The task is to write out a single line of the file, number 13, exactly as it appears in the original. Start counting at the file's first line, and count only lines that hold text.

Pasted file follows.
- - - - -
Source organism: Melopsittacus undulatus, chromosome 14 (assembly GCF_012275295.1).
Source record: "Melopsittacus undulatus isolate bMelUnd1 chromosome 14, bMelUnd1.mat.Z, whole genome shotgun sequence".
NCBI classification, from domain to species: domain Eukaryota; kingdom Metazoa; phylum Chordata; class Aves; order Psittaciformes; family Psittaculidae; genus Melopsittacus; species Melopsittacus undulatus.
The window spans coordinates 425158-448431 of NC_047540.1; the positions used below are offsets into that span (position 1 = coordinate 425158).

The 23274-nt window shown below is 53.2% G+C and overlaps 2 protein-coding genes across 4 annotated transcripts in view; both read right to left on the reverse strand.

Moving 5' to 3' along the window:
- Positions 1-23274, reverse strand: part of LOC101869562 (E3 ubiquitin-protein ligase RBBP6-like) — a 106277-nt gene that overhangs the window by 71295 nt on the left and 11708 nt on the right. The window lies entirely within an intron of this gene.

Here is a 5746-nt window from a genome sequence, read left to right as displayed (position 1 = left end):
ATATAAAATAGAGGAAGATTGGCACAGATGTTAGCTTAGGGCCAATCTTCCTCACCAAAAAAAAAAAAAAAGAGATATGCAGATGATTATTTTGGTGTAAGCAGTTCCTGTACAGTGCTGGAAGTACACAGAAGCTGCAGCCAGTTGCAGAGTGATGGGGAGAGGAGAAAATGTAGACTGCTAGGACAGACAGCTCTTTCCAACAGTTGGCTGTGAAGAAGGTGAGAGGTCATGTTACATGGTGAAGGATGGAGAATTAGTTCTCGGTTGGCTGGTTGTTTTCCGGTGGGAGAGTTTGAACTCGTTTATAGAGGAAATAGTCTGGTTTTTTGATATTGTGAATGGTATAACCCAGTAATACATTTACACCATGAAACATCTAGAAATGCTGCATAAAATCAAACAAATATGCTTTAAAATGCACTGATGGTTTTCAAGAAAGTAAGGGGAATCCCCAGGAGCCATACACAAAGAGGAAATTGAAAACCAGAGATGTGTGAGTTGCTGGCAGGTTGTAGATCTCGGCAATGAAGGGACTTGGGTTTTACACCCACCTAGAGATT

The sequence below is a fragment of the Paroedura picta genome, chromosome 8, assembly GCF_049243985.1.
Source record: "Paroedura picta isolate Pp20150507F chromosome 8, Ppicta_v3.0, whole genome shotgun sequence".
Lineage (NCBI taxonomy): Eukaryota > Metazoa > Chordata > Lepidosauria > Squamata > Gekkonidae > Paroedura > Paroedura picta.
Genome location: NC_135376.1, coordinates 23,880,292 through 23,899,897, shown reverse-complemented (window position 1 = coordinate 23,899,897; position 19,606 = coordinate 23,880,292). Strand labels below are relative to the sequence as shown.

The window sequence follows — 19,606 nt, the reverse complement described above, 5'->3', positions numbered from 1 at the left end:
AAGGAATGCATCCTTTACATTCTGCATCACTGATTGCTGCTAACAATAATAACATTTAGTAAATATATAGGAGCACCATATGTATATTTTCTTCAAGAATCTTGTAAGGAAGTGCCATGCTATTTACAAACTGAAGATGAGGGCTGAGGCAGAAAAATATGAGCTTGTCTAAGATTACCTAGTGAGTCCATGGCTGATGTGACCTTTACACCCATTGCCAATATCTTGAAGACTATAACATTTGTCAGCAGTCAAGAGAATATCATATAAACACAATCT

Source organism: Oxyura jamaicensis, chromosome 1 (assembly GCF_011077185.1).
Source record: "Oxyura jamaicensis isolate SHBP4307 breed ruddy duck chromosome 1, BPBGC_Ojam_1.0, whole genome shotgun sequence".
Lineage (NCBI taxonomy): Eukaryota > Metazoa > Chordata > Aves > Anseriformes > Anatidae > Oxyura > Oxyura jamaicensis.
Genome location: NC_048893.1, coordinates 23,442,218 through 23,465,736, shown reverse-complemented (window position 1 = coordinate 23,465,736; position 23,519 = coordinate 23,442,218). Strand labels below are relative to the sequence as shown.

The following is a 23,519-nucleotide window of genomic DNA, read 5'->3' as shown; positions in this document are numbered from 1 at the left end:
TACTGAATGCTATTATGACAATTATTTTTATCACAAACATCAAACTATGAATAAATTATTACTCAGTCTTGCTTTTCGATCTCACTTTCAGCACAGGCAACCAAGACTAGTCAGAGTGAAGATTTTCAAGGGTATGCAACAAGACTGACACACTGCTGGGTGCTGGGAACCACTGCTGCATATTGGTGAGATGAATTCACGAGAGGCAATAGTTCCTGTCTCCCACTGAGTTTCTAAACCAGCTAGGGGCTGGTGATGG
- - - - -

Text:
Genome location: NC_135376.1, coordinates 23,880,292 through 23,899,897, shown reverse-complemented (window position 1 = coordinate 23,899,897; position 19,606 = coordinate 23,880,292). Strand labels below are relative to the sequence as shown.